LOS ANGELES – In the early-morning hours on Saturday, Rich Hill, the amiable Dodgers lefthander, synopsized what both teams felt.
“I’m going to go home,” he said, “and get some sleep. That’s what I’m going to do.”
The Dodgers and Red Sox battled for a historic 18 innings, in an equally historic 7 hours, 20 minutes, on Friday night and into Saturday morning, with the Dodgers climbing back into the 114th World Series with a 3-2 victory. The game ended at 3:30 a.m. ET.
The marathon, which set World Series records for time of game, innings played and total players used (46), gave the Dodgers life in the Series, which stood at two games to one in favor of the Red Sox entering Saturday night’s Game 4.
Hill, one of the few who didn’t appear in Game 3, started Saturday night. Boston, which had planned to start Nathan Eovaldi until he threw 97 pitches in six innings-plus of relief in Game 3 and allowed Max Muncy's game-winning homer in the 18th, went with lefthander Eduardo Rodriguez, who pitched only one-third of an inning Friday.
What either team would have left for Saturday was anyone’s guess.
The clubs combined to use a World Series-record 18 pitchers – nine each – in Game 3, a group that totaled 561 pitches.
Still, before Game 4, neither manager acknowledged the physical toll the previous night had to have taken.
“It's the World Series, man,” the Dodgers’ Dave Roberts said. “If you can't get up for this, man, you've got to find something else to do. We're fine.”
And his bullpen?
“Bullpen’s the same way,” Roberts said. “We're good.”
Roberts had Kenley Jansen, Pedro Baez and Kenta Maeda throw two innings each in Game 3, but no one went longer than that.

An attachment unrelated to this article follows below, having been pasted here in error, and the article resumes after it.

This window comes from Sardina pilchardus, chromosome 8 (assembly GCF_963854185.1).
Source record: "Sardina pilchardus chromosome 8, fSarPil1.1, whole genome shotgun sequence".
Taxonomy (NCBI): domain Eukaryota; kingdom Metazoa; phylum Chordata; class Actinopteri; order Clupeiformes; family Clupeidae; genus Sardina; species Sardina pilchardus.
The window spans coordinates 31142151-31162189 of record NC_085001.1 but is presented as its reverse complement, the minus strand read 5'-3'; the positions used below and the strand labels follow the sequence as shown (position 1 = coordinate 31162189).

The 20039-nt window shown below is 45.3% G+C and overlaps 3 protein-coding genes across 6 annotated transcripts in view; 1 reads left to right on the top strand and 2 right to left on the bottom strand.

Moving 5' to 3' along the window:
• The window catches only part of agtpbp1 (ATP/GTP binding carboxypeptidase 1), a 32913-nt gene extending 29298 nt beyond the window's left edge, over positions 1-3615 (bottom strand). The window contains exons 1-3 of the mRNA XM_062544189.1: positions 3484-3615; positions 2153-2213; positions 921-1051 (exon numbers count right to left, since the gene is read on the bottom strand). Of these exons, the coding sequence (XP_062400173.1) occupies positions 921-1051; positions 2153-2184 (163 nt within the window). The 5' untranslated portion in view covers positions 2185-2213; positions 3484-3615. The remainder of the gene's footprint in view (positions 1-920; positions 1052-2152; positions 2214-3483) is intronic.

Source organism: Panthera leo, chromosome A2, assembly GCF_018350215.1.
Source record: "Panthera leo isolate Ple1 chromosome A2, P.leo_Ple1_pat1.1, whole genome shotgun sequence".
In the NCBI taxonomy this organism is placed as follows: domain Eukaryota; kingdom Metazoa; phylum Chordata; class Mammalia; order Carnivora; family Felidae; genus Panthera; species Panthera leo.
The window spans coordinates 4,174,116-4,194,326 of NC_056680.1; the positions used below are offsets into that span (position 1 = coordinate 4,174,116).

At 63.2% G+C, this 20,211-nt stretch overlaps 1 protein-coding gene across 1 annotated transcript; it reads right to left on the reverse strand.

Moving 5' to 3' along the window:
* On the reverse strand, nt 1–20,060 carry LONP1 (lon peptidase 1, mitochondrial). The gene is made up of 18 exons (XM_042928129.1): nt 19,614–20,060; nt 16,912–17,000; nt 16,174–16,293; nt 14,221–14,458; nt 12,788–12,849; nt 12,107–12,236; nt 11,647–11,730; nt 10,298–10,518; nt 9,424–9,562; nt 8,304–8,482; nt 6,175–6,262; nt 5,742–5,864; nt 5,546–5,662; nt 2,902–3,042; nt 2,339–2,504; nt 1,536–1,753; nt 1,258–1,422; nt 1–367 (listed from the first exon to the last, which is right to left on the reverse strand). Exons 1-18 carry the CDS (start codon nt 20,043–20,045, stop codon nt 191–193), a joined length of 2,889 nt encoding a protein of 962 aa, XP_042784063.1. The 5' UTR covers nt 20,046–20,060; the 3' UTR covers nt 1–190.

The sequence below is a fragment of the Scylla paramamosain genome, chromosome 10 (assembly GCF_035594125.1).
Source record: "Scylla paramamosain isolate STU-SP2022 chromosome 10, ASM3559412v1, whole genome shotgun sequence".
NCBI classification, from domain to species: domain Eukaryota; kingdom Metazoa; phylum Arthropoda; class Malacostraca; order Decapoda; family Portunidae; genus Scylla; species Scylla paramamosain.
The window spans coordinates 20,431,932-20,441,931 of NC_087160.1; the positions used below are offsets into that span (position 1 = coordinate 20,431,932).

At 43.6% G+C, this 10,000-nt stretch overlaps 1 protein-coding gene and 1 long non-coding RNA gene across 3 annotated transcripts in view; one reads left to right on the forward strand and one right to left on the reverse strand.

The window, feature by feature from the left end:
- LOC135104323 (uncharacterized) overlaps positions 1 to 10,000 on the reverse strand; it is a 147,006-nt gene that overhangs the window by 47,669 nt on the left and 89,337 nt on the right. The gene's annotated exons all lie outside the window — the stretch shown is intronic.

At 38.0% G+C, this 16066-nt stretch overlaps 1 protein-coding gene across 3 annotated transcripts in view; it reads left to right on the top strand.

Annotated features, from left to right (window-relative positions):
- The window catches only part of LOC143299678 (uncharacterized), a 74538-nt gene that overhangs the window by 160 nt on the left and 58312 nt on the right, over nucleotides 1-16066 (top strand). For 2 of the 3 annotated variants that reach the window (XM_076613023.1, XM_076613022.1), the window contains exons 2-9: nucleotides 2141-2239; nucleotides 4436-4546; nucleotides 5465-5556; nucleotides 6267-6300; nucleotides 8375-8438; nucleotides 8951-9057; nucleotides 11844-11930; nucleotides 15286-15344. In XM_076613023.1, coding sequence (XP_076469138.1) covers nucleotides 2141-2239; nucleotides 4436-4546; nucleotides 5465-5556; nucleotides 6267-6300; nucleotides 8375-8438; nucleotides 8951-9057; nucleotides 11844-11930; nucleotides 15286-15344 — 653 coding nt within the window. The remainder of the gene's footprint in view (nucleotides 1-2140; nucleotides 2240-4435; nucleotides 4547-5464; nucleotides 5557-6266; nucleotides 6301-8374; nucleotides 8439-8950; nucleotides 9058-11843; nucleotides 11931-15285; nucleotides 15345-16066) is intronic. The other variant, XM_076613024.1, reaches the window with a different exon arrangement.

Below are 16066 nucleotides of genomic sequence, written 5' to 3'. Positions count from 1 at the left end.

Red Sox manager Alex Cora, of course, was on the losing end but appreciated being part of something that will be talked about for years.
“That was epic,” Cora said a few hours before Game 4. “To play baseball for seven hours and whatever minutes and to grind from pitch one all the way to the last pitch, that was awesome.”
Like Roberts, Cora said his bullpen was fine. He said the only pitcher who absolutely wouldn’t be available was Eovaldi (though the righthander commented to staff personnel earlier in the day that he could go if needed).
“As far as the pitching staff, if Eddie gives us a quality start or if he goes five, we're fine,” Cora said. “Our righties are good. The only guy that is not available is Nate, obviously, although he feels that he can go out. But yeah, we feel that we got 27 outs, probably more. So we're not tight as far as the pitching staff.”
Eduardo Nunez, whose body was strewn all over the field after entering the game as a pinch hitter for Rafael Devers in the 10th, was the only injury concern, but he was in the starting lineup Saturday at third base. Nunez got upended by Austin Barnes while the Dodgers catcher pursued a wild pitch in the 13th inning, then twisted an ankle while beating out an infield hit in the same at-bat, which ended with him belly-flopping into first base. He also tumbled into the stands after catching a foul ball in the bottom of the 13th.
“Just twisted it, and he's sore,” Cora said before smiling. “But at this point, who's not? Just happened that yesterday on that dirt ball he got hit hard, I guess, and he twisted it a little bit, and he has to sprint to first and then whatever and he was on the ground the whole time.”
Roberts -- who “slept a few hours” and said of his coffee intake that he was “three cups deep” at that point on Saturday -- thought his club’s ability to focus on the defensive side of the ball for nearly 7 ½ hours stood out. As example, he mentioned Cody Bellinger, who went 1-for-7 and ran into an out on the bases but threw out Ian Kinsler at the plate to end the top of the 10th inning.
“You can see Cody had a tough night at the plate but still made a great defensive play,” Roberts said before again speaking generally. “I thought the fight in the at-bats was good. We're a little too big with our swings. And you look at their team, I think they were guilty of that as well. And that's what happens when you start going into extras and you run into Eovaldi, who's throwing [100 mph] after seven innings. But the way that we were kind of relentless was good for me to see.”